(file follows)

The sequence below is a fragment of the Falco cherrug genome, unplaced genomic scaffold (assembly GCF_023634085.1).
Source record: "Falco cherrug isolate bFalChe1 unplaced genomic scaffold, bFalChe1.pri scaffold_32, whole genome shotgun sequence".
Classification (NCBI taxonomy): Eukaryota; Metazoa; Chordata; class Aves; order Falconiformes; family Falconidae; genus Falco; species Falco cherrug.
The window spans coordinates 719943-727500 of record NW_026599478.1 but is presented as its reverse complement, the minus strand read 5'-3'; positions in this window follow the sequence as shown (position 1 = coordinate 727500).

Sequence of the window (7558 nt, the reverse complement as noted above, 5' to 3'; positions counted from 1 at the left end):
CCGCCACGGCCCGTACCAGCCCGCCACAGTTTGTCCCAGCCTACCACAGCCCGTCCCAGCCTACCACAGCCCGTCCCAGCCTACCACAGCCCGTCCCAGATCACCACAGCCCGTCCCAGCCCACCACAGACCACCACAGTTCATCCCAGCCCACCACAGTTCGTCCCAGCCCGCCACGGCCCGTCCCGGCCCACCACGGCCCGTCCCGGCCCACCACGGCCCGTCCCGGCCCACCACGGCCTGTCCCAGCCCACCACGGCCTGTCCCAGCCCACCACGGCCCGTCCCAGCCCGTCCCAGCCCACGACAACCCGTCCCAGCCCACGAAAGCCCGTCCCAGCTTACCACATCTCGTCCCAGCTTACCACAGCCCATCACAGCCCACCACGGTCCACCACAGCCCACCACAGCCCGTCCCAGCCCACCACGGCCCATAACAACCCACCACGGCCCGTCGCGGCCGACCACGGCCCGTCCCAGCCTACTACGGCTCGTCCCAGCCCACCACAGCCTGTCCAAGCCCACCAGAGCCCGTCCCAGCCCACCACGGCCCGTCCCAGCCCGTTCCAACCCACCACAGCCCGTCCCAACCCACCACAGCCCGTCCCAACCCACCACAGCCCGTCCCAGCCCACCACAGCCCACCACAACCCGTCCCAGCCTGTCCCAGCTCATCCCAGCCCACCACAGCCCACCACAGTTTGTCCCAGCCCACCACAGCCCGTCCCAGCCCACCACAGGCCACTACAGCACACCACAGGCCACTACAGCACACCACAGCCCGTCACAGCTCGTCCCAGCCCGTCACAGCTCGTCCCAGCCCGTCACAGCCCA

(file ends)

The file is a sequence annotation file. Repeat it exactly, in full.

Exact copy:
The sequence below is a fragment of the Falco cherrug genome, unplaced genomic scaffold (assembly GCF_023634085.1).
Source record: "Falco cherrug isolate bFalChe1 unplaced genomic scaffold, bFalChe1.pri scaffold_32, whole genome shotgun sequence".
Classification (NCBI taxonomy): Eukaryota; Metazoa; Chordata; class Aves; order Falconiformes; family Falconidae; genus Falco; species Falco cherrug.
The window spans coordinates 719943-727500 of record NW_026599478.1 but is presented as its reverse complement, the minus strand read 5'-3'; positions in this window follow the sequence as shown (position 1 = coordinate 727500).

Sequence of the window (7558 nt, the reverse complement as noted above, 5' to 3'; positions counted from 1 at the left end):
CCGCCACGGCCCGTACCAGCCCGCCACAGTTTGTCCCAGCCTACCACAGCCCGTCCCAGCCTACCACAGCCCGTCCCAGCCTACCACAGCCCGTCCCAGATCACCACAGCCCGTCCCAGCCCACCACAGACCACCACAGTTCATCCCAGCCCACCACAGTTCGTCCCAGCCCGCCACGGCCCGTCCCGGCCCACCACGGCCCGTCCCGGCCCACCACGGCCCGTCCCGGCCCACCACGGCCTGTCCCAGCCCACCACGGCCTGTCCCAGCCCACCACGGCCCGTCCCAGCCCGTCCCAGCCCACGACAACCCGTCCCAGCCCACGAAAGCCCGTCCCAGCTTACCACATCTCGTCCCAGCTTACCACAGCCCATCACAGCCCACCACGGTCCACCACAGCCCACCACAGCCCGTCCCAGCCCACCACGGCCCATAACAACCCACCACGGCCCGTCGCGGCCGACCACGGCCCGTCCCAGCCTACTACGGCTCGTCCCAGCCCACCACAGCCTGTCCAAGCCCACCAGAGCCCGTCCCAGCCCACCACGGCCCGTCCCAGCCCGTTCCAACCCACCACAGCCCGTCCCAACCCACCACAGCCCGTCCCAACCCACCACAGCCCGTCCCAGCCCACCACAGCCCACCACAACCCGTCCCAGCCTGTCCCAGCTCATCCCAGCCCACCACAGCCCACCACAGTTTGTCCCAGCCCACCACAGCCCGTCCCAGCCCACCACAGGCCACTACAGCACACCACAGGCCACTACAGCACACCACAGCCCGTCACAGCTCGTCCCAGCCCGTCACAGCTCGTCCCAGCCCGTCACAGCCCA